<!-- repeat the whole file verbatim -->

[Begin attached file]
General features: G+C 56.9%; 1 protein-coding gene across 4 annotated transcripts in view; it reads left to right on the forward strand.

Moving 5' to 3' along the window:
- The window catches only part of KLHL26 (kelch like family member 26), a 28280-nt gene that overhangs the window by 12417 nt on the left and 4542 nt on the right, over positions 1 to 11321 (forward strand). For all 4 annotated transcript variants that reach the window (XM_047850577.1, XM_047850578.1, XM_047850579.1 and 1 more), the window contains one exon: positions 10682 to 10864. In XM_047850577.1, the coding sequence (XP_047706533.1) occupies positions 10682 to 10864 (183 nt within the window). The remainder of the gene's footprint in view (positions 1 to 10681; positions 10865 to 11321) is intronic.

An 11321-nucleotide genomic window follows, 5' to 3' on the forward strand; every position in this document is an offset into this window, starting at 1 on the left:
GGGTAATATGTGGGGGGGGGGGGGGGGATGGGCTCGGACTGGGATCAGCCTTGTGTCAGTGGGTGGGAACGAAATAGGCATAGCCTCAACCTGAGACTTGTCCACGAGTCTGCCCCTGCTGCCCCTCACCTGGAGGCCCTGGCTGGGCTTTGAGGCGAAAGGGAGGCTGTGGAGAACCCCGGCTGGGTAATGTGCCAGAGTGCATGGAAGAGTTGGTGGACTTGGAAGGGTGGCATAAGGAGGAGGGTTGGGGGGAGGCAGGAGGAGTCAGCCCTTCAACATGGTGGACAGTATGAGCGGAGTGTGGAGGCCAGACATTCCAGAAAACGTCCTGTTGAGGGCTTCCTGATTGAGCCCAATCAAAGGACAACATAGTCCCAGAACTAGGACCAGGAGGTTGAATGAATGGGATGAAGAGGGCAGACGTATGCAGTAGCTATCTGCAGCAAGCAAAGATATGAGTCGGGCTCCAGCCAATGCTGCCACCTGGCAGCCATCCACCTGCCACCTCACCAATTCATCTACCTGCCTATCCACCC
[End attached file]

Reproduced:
General features: G+C 56.9%; 1 protein-coding gene across 4 annotated transcripts in view; it reads left to right on the forward strand.

Moving 5' to 3' along the window:
- The window catches only part of KLHL26 (kelch like family member 26), a 28280-nt gene that overhangs the window by 12417 nt on the left and 4542 nt on the right, over positions 1 to 11321 (forward strand). For all 4 annotated transcript variants that reach the window (XM_047850577.1, XM_047850578.1, XM_047850579.1 and 1 more), the window contains one exon: positions 10682 to 10864. In XM_047850577.1, the coding sequence (XP_047706533.1) occupies positions 10682 to 10864 (183 nt within the window). The remainder of the gene's footprint in view (positions 1 to 10681; positions 10865 to 11321) is intronic.

An 11321-nucleotide genomic window follows, 5' to 3' on the forward strand; every position in this document is an offset into this window, starting at 1 on the left:
GGGTAATATGTGGGGGGGGGGGGGGGGATGGGCTCGGACTGGGATCAGCCTTGTGTCAGTGGGTGGGAACGAAATAGGCATAGCCTCAACCTGAGACTTGTCCACGAGTCTGCCCCTGCTGCCCCTCACCTGGAGGCCCTGGCTGGGCTTTGAGGCGAAAGGGAGGCTGTGGAGAACCCCGGCTGGGTAATGTGCCAGAGTGCATGGAAGAGTTGGTGGACTTGGAAGGGTGGCATAAGGAGGAGGGTTGGGGGGAGGCAGGAGGAGTCAGCCCTTCAACATGGTGGACAGTATGAGCGGAGTGTGGAGGCCAGACATTCCAGAAAACGTCCTGTTGAGGGCTTCCTGATTGAGCCCAATCAAAGGACAACATAGTCCCAGAACTAGGACCAGGAGGTTGAATGAATGGGATGAAGAGGGCAGACGTATGCAGTAGCTATCTGCAGCAAGCAAAGATATGAGTCGGGCTCCAGCCAATGCTGCCACCTGGCAGCCATCCACCTGCCACCTCACCAATTCATCTACCTGCCTATCCACCC